|US7188329 *||Feb 13, 2004||Mar 6, 2007||Inventec Corporation||Computer-assisted electronic component schematic linking method|
|US7225423 *||Jun 29, 2001||May 29, 2007||Zenasis Technologies, Inc.||Method for automated design of integrated circuits with targeted quality objectives using dynamically generated building blocks|
|US7337418||Jul 14, 2003||Feb 26, 2008||Intel Corporation||Structural regularity extraction and floorplanning in datapath circuits using vectors|
|US7349346 *||Oct 31, 2002||Mar 25, 2008||Intel Corporation||Method and apparatus to model routing performance|
|US7363599||Oct 4, 2005||Apr 22, 2008||Xilinx, Inc.||Method and system for matching a hierarchical identifier|
|US7380232||Mar 10, 2006||May 27, 2008||Xilinx, Inc.||Method and apparatus for designing a system for implementation in a programmable logic device|
|US7401310||Apr 4, 2006||Jul 15, 2008||Advanced Micro Devices, Inc.||Integrated circuit design with cell-based macros|
|US7475000||Apr 25, 2003||Jan 6, 2009||Arc International, Plc||Apparatus and method for managing integrated circuit designs|
|US7493470||Dec 6, 2002||Feb 17, 2009||Arc International, Plc||Processor apparatus and methods optimized for control applications|
|US7493578 *||Mar 18, 2005||Feb 17, 2009||Xilinx, Inc.||Correlation of data from design analysis tools with design blocks in a high-level modeling system|
|US7496869||Oct 4, 2005||Feb 24, 2009||Xilinx, Inc.||Method and apparatus for implementing a program language description of a circuit design for an integrated circuit|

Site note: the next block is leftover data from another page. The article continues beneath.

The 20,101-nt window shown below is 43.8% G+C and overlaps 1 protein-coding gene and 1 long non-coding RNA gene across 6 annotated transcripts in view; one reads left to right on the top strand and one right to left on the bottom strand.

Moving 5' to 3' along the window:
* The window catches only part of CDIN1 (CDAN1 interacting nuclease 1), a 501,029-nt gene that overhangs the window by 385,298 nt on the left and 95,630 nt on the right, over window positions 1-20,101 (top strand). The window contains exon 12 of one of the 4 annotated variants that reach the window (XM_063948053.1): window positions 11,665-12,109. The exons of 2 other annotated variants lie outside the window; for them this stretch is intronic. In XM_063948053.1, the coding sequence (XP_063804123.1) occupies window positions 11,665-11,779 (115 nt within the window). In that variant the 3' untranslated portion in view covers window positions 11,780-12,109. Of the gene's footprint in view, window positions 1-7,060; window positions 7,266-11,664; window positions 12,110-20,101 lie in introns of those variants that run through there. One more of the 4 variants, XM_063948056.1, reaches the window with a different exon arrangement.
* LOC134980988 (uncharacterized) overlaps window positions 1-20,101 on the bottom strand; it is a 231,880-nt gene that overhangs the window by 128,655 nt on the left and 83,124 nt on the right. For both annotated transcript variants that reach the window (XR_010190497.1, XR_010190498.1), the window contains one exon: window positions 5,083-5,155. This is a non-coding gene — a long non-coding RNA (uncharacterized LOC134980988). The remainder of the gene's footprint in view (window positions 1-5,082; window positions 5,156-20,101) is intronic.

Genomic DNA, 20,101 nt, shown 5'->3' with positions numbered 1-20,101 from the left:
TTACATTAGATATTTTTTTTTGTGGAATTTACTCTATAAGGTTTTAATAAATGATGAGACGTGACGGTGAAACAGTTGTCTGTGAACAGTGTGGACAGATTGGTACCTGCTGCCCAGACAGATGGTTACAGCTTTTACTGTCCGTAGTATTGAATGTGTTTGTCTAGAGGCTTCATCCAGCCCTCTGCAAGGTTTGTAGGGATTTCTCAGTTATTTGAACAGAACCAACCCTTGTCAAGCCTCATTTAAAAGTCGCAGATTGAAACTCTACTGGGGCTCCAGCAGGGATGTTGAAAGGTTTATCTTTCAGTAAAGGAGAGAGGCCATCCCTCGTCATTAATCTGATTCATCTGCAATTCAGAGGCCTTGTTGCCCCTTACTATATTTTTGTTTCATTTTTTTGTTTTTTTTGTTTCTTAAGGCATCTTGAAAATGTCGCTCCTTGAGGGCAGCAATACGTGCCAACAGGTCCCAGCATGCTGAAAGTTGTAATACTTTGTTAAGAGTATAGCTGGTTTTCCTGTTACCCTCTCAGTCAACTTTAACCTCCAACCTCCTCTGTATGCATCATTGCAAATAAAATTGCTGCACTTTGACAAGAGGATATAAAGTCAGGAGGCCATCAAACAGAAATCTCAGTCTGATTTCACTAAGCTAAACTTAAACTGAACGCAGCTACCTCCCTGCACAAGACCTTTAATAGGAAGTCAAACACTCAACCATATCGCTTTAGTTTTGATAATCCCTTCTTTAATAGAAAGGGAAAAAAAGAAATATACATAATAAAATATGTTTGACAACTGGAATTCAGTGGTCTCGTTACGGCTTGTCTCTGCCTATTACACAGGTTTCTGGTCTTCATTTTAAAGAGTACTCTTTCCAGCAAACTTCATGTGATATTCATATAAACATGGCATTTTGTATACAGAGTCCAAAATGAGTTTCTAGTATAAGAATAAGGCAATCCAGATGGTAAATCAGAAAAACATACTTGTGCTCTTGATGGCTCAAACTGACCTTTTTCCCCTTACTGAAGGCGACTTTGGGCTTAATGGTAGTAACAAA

|US7541647||Jun 28, 2005||Jun 2, 2009||Renesas Technology Corp.||Method of designing semiconductor integrated circuit device and semiconductor integrated circuit device|
|US7642601||May 18, 2009||Jan 5, 2010||Renesas Technology Corp.||Method of designing semiconductor integrated circuit device and semiconductor integrated circuit device|
|US7761272||Jul 20, 2010||Xilinx, Inc.||Method and apparatus for processing a dataflow description of a digital processing system|
|US7830173 *||Nov 9, 2010||Actel Corporation||Method and apparatus for universal program controlled bus architecture|
|US7915918||Mar 29, 2011||Actel Corporation||Method and apparatus for universal program controlled bus architecture|
|US8286125||Aug 10, 2005||Oct 9, 2012||Cypress Semiconductor Corporation||Model for a hardware device-independent method of defining embedded firmware for programmable systems|
|US8375340||Feb 12, 2013||Advantest Corporation||Apparatus for manufacturing substrate for testing, method for manufacturing substrate for testing and recording medium|
|US8386972||Feb 26, 2013||Synopsys, Inc.||Method and apparatus for managing the configuration and functionality of a semiconductor design|